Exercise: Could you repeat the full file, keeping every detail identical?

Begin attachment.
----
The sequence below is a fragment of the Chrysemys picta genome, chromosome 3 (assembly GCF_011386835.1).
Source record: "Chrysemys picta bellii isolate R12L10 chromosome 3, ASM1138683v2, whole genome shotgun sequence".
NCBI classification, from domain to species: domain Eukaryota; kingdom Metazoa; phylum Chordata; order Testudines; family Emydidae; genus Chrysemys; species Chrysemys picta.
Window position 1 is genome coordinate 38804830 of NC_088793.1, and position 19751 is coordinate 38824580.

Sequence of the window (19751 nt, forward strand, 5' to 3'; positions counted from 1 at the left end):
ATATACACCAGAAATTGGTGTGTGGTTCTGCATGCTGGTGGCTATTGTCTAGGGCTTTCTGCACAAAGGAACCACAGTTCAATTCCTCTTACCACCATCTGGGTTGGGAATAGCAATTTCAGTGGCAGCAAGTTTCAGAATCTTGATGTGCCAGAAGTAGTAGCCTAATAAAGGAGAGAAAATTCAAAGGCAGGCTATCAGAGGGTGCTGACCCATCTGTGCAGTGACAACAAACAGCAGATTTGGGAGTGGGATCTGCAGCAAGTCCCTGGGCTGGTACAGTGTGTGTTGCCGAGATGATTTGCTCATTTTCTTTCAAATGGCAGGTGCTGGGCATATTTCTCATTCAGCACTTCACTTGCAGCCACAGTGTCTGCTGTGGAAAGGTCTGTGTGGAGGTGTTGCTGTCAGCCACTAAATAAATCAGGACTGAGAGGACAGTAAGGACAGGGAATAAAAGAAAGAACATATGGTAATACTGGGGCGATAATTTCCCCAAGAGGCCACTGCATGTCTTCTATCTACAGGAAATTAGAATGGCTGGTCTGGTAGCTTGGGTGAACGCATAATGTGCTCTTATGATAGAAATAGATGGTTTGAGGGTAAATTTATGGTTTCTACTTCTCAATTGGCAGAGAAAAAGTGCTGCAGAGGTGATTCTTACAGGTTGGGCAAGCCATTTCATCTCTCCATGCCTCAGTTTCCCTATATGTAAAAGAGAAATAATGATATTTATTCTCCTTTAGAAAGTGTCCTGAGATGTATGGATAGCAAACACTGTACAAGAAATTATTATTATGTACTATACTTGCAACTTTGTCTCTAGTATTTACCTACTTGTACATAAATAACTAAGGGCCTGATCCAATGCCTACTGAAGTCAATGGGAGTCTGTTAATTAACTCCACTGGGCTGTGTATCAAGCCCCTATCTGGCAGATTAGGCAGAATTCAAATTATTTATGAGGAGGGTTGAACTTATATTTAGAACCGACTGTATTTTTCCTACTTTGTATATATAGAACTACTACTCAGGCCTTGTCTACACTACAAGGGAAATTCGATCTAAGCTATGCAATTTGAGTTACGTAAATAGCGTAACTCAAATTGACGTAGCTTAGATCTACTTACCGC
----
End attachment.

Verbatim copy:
The sequence below is a fragment of the Chrysemys picta genome, chromosome 3 (assembly GCF_011386835.1).
Source record: "Chrysemys picta bellii isolate R12L10 chromosome 3, ASM1138683v2, whole genome shotgun sequence".
NCBI classification, from domain to species: domain Eukaryota; kingdom Metazoa; phylum Chordata; order Testudines; family Emydidae; genus Chrysemys; species Chrysemys picta.
Window position 1 is genome coordinate 38804830 of NC_088793.1, and position 19751 is coordinate 38824580.

Sequence of the window (19751 nt, forward strand, 5' to 3'; positions counted from 1 at the left end):
ATATACACCAGAAATTGGTGTGTGGTTCTGCATGCTGGTGGCTATTGTCTAGGGCTTTCTGCACAAAGGAACCACAGTTCAATTCCTCTTACCACCATCTGGGTTGGGAATAGCAATTTCAGTGGCAGCAAGTTTCAGAATCTTGATGTGCCAGAAGTAGTAGCCTAATAAAGGAGAGAAAATTCAAAGGCAGGCTATCAGAGGGTGCTGACCCATCTGTGCAGTGACAACAAACAGCAGATTTGGGAGTGGGATCTGCAGCAAGTCCCTGGGCTGGTACAGTGTGTGTTGCCGAGATGATTTGCTCATTTTCTTTCAAATGGCAGGTGCTGGGCATATTTCTCATTCAGCACTTCACTTGCAGCCACAGTGTCTGCTGTGGAAAGGTCTGTGTGGAGGTGTTGCTGTCAGCCACTAAATAAATCAGGACTGAGAGGACAGTAAGGACAGGGAATAAAAGAAAGAACATATGGTAATACTGGGGCGATAATTTCCCCAAGAGGCCACTGCATGTCTTCTATCTACAGGAAATTAGAATGGCTGGTCTGGTAGCTTGGGTGAACGCATAATGTGCTCTTATGATAGAAATAGATGGTTTGAGGGTAAATTTATGGTTTCTACTTCTCAATTGGCAGAGAAAAAGTGCTGCAGAGGTGATTCTTACAGGTTGGGCAAGCCATTTCATCTCTCCATGCCTCAGTTTCCCTATATGTAAAAGAGAAATAATGATATTTATTCTCCTTTAGAAAGTGTCCTGAGATGTATGGATAGCAAACACTGTACAAGAAATTATTATTATGTACTATACTTGCAACTTTGTCTCTAGTATTTACCTACTTGTACATAAATAACTAAGGGCCTGATCCAATGCCTACTGAAGTCAATGGGAGTCTGTTAATTAACTCCACTGGGCTGTGTATCAAGCCCCTATCTGGCAGATTAGGCAGAATTCAAATTATTTATGAGGAGGGTTGAACTTATATTTAGAACCGACTGTATTTTTCCTACTTTGTATATATAGAACTACTACTCAGGCCTTGTCTACACTACAAGGGAAATTCGATCTAAGCTATGCAATTTGAGTTACGTAAATAGCGTAACTCAAATTGACGTAGCTTAGATCTACTTACCGC